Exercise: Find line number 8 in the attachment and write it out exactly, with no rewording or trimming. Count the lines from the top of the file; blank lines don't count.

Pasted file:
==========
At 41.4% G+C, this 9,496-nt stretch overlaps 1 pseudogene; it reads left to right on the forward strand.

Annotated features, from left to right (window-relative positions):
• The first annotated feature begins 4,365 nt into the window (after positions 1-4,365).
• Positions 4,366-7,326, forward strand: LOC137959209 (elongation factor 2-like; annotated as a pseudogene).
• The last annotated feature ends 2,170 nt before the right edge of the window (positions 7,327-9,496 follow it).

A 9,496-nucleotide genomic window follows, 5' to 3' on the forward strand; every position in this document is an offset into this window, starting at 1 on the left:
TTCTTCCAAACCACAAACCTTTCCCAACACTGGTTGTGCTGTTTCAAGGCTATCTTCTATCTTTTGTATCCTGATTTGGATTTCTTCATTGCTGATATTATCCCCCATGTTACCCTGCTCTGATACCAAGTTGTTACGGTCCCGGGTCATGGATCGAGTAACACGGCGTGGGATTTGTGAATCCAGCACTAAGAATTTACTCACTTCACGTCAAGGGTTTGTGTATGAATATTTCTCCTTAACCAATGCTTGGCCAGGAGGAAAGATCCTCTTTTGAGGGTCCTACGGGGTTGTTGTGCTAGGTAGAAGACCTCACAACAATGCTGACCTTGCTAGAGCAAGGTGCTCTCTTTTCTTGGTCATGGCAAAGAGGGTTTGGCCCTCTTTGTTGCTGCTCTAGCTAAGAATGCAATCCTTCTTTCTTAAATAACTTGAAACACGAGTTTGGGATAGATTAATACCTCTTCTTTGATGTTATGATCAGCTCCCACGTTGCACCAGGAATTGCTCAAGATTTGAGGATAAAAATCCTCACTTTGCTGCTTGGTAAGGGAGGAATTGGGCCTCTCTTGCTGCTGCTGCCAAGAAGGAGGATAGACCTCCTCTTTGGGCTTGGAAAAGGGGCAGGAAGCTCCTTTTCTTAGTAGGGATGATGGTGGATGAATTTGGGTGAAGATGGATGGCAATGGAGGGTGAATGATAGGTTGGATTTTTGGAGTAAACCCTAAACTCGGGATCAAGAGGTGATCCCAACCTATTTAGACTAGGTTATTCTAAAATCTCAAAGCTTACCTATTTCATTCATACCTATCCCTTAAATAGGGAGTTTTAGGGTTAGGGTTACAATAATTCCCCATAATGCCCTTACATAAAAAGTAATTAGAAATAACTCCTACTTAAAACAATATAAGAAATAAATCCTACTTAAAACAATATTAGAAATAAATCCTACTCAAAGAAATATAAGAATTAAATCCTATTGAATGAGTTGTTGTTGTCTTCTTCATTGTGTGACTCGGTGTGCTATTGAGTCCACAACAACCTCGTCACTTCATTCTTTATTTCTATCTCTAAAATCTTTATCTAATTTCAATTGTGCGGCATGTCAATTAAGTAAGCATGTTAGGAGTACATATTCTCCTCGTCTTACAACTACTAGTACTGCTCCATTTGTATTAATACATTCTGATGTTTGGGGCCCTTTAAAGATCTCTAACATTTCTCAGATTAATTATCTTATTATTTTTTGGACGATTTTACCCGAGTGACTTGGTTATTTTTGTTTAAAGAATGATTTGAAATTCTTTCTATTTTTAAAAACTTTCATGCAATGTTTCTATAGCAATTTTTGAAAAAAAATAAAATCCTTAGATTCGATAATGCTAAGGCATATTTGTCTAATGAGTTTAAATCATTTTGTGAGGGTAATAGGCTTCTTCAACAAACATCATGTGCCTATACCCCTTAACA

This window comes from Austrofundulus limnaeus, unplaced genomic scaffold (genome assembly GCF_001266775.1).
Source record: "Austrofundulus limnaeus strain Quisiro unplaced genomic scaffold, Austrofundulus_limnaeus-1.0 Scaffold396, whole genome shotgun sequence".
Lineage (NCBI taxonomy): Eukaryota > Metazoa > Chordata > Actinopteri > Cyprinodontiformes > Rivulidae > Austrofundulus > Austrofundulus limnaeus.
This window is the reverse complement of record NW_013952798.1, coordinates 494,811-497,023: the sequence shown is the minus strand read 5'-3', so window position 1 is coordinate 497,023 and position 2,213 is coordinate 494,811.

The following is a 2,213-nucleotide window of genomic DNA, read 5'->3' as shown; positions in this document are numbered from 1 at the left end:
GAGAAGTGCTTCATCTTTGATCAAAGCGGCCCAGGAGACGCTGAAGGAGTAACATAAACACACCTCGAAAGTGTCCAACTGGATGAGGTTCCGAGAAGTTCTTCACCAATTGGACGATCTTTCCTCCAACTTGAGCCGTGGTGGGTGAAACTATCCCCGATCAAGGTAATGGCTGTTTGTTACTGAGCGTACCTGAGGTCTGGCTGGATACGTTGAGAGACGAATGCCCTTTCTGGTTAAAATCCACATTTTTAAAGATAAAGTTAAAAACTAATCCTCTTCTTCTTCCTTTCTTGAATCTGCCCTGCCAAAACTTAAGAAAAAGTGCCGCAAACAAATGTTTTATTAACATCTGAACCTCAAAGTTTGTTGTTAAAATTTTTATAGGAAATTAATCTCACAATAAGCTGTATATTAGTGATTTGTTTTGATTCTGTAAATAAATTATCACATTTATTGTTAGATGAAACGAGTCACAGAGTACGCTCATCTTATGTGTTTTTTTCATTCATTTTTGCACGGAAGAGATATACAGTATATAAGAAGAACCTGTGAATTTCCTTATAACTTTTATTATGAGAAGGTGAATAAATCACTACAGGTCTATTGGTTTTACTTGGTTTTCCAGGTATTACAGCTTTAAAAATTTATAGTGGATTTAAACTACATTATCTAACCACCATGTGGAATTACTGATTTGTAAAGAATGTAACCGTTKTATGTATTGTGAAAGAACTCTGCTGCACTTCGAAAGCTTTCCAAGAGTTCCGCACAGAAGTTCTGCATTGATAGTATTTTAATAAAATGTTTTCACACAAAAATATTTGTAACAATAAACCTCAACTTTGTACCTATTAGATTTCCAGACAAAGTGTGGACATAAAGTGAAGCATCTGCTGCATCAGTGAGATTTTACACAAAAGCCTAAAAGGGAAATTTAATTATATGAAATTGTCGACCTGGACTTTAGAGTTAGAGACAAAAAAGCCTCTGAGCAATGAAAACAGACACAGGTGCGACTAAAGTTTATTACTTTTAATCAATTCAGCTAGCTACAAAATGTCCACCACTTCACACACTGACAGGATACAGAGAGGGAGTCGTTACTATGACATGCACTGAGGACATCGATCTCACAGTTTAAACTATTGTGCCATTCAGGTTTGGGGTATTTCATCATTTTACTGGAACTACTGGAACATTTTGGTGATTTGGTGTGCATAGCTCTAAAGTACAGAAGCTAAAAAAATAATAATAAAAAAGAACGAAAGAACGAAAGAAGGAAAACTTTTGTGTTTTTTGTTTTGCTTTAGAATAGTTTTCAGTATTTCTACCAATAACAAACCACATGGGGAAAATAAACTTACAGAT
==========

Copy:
This window comes from Austrofundulus limnaeus, unplaced genomic scaffold (genome assembly GCF_001266775.1).